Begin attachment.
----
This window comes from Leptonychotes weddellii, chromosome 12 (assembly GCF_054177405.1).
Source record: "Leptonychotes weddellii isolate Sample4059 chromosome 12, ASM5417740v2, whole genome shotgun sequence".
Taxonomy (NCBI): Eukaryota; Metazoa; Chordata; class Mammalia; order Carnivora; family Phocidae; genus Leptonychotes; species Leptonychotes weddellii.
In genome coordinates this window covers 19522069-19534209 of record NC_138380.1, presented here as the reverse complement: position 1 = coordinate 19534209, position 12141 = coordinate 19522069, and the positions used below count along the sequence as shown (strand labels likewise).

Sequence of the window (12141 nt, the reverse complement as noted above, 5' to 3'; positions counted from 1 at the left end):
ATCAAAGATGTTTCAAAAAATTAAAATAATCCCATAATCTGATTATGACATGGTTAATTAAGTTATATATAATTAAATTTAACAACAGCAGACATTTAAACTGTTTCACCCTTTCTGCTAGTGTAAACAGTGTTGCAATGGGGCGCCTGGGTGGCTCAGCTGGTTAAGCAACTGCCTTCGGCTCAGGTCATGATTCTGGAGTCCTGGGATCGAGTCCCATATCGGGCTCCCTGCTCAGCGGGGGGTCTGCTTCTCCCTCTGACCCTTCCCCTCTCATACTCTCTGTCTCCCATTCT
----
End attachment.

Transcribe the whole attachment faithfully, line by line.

This window comes from Leptonychotes weddellii, chromosome 12 (assembly GCF_054177405.1).
Source record: "Leptonychotes weddellii isolate Sample4059 chromosome 12, ASM5417740v2, whole genome shotgun sequence".
Taxonomy (NCBI): Eukaryota; Metazoa; Chordata; class Mammalia; order Carnivora; family Phocidae; genus Leptonychotes; species Leptonychotes weddellii.
In genome coordinates this window covers 19522069-19534209 of record NC_138380.1, presented here as the reverse complement: position 1 = coordinate 19534209, position 12141 = coordinate 19522069, and the positions used below count along the sequence as shown (strand labels likewise).

Sequence of the window (12141 nt, the reverse complement as noted above, 5' to 3'; positions counted from 1 at the left end):
ATCAAAGATGTTTCAAAAAATTAAAATAATCCCATAATCTGATTATGACATGGTTAATTAAGTTATATATAATTAAATTTAACAACAGCAGACATTTAAACTGTTTCACCCTTTCTGCTAGTGTAAACAGTGTTGCAATGGGGCGCCTGGGTGGCTCAGCTGGTTAAGCAACTGCCTTCGGCTCAGGTCATGATTCTGGAGTCCTGGGATCGAGTCCCATATCGGGCTCCCTGCTCAGCGGGGGGTCTGCTTCTCCCTCTGACCCTTCCCCTCTCATACTCTCTGTCTCCCATTCT